The potential for bacteriophage to be used for industrial and medical purposes are on the cusp of breaking onto the market and to be able to model, control, engineer, and use viruses in medical and industrial purposes we must be able to measure their phenotypic responses over time. Unfortunately, there is currently limited understanding regarding host-cell proteomic response to lytic bacteriophage infection. This study explores lytic bacteriophage infection using the simple 11-gene model bacteriophage ΦX174 and its host Escherichia coli (strain C). A 10-plex TMT quantitative LC-MS strategy was used to probe the proteomic response to the ΦX174 infection across a five-point time-course covering the entirety of the 75-minute lytic infection.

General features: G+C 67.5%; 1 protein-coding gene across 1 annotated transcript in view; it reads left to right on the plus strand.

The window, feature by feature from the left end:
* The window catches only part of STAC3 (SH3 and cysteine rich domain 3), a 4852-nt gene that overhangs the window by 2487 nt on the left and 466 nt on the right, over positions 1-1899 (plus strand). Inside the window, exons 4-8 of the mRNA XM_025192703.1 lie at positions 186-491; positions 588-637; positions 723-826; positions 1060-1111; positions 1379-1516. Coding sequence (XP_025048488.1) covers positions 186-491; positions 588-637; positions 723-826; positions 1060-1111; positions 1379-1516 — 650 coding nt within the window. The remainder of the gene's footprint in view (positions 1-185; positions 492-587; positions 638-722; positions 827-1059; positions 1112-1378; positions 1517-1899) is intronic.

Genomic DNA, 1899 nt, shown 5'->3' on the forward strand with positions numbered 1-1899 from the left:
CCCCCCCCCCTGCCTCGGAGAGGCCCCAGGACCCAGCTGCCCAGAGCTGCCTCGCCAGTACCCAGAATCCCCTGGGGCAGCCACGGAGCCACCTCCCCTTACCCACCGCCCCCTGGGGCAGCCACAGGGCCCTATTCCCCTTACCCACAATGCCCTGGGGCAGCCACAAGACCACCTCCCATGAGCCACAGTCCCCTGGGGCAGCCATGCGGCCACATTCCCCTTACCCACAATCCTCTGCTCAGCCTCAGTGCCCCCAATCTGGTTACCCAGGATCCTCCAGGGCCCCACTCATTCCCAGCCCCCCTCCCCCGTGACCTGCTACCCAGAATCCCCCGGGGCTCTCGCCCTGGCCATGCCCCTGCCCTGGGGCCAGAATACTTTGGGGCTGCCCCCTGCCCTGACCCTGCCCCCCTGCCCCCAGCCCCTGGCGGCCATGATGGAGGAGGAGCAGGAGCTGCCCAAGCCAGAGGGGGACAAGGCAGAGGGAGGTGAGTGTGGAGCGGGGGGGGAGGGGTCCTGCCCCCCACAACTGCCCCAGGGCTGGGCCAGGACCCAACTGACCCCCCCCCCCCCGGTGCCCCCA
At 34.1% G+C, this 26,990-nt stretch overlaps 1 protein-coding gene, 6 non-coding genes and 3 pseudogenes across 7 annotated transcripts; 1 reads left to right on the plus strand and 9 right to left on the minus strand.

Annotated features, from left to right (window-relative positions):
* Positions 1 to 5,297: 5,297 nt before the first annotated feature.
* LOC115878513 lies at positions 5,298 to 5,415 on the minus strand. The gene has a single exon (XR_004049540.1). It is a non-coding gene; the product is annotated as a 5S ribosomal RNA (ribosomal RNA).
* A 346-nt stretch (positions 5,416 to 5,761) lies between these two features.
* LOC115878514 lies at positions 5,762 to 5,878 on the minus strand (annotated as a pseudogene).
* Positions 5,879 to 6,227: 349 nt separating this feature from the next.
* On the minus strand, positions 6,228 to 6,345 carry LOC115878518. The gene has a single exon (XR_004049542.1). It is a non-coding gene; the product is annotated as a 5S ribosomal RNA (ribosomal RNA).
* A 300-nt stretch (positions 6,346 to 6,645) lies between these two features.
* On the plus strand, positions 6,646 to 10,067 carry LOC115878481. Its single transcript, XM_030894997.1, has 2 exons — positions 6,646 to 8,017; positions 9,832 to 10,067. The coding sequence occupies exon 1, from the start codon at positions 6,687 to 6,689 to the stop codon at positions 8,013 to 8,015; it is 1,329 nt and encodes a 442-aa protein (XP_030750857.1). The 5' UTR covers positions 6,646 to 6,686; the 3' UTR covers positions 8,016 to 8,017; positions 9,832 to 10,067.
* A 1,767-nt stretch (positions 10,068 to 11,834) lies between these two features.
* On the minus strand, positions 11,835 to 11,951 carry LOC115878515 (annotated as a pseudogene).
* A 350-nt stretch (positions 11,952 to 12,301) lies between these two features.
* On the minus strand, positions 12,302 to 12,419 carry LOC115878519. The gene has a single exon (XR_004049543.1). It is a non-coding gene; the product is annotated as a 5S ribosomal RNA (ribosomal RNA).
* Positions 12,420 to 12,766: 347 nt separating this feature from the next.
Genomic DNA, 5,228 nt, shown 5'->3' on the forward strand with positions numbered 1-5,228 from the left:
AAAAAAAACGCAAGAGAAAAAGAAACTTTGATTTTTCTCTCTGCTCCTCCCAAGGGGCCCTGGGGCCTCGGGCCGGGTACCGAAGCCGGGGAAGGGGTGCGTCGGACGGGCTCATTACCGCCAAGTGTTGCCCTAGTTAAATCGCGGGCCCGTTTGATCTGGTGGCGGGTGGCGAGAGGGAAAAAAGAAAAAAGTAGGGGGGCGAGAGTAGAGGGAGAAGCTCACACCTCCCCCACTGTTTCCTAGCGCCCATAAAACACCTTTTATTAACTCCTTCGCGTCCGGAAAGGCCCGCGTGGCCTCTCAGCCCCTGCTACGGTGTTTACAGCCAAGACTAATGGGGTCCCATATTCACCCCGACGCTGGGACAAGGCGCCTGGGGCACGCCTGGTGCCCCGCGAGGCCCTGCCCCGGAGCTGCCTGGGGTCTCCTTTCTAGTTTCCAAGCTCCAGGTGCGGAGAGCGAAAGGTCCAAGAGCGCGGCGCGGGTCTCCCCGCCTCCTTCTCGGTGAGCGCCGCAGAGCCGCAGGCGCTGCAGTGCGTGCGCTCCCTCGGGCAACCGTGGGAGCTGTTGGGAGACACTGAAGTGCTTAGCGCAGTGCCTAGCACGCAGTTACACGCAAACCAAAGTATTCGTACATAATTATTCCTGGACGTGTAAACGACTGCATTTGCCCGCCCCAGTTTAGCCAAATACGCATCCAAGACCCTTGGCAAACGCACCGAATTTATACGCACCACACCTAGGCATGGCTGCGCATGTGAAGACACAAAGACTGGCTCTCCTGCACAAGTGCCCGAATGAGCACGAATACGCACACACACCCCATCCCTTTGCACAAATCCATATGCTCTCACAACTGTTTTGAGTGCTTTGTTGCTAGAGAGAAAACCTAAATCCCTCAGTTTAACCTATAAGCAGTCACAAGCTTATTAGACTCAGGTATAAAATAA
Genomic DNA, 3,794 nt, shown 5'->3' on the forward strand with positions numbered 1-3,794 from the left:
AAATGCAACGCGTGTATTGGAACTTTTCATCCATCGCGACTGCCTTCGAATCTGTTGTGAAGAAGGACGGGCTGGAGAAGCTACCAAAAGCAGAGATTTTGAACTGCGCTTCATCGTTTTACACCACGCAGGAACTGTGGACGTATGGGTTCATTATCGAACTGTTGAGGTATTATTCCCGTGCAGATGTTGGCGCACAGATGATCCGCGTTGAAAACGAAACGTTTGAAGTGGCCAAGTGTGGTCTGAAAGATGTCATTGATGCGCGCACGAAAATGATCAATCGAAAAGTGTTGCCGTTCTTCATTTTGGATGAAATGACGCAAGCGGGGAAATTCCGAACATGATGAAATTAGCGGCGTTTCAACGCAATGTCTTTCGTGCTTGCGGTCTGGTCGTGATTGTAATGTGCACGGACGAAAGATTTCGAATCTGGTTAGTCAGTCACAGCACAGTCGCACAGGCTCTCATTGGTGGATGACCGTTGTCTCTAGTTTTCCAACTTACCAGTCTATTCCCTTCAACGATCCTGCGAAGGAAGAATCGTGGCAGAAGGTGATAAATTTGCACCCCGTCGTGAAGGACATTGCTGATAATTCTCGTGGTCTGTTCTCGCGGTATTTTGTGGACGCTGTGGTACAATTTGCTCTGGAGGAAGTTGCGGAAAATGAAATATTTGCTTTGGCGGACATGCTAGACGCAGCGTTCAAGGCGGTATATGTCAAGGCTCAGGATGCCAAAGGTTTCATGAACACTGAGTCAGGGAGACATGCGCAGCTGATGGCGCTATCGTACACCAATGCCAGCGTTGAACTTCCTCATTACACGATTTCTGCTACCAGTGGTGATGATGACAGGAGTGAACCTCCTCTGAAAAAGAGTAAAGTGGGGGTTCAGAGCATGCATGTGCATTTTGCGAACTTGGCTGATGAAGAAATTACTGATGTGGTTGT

2185 non-redundant proteins were identified at 1% false-discovery rate (FDR), 1764 of which were quantifiable across all samples. Using two-sample t-tests with multiple testing corrections, 706 proteins were observed to be differentially regulated (q-value < 0.05) across grouped time-points (early-stage, mid-stage, and late-stage) and/or phage infected and control samples. All 11 ΦX174 proteins were quantifiably detected, including the previously elusive phage lysis protein E. This enabled temporal mapping of ΦX174 proteome abundance during infection. Interestingly, we observed two host E. coli heat shock proteins, IbpA and IbpB, that are the dominant response to bacteriophage expression and have not previously been reported in this context. We are now undertaking functional categorization to reveal the host-cell response to infection.